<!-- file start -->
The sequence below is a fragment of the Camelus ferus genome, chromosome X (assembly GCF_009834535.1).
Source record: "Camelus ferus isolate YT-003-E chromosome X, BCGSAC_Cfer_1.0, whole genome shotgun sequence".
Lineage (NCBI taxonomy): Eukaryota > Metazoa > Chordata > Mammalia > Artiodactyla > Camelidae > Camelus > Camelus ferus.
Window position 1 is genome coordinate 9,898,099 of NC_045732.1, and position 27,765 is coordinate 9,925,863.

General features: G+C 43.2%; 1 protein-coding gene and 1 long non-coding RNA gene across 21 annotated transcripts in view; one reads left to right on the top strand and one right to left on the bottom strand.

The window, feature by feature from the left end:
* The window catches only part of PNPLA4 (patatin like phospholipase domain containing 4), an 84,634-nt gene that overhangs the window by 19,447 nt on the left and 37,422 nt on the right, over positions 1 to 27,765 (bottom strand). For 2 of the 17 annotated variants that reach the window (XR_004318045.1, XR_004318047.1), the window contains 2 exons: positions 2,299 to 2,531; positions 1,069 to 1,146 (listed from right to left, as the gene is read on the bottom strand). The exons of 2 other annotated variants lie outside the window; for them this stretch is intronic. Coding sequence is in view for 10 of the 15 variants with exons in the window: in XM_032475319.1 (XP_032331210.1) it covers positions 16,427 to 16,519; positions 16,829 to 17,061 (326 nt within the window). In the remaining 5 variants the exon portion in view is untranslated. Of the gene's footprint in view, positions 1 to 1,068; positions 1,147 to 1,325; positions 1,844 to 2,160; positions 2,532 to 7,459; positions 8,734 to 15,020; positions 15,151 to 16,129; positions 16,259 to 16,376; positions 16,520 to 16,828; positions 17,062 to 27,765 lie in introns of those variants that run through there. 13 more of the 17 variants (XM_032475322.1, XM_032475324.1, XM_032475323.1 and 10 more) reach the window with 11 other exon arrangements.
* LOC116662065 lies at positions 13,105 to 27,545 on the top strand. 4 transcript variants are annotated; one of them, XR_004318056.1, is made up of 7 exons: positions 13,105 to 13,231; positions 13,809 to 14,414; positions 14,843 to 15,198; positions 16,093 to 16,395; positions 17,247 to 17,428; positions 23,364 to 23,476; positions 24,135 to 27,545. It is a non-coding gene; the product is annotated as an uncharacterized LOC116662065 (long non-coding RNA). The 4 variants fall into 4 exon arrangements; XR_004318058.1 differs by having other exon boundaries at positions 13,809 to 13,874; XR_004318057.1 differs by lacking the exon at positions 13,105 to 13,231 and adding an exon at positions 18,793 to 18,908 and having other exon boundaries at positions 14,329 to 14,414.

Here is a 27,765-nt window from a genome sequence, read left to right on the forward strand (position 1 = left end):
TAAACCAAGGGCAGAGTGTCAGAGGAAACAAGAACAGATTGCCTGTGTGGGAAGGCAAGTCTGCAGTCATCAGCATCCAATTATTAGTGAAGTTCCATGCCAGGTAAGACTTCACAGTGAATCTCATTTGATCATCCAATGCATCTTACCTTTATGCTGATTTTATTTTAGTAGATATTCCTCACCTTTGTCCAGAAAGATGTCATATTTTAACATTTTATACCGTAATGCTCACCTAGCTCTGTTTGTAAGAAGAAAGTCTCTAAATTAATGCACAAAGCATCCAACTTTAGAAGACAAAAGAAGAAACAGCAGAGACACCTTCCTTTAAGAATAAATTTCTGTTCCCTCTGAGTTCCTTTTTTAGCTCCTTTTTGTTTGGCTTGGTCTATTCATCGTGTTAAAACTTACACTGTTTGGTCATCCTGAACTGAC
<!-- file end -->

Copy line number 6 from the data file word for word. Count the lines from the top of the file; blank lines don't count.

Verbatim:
The window, feature by feature from the left end: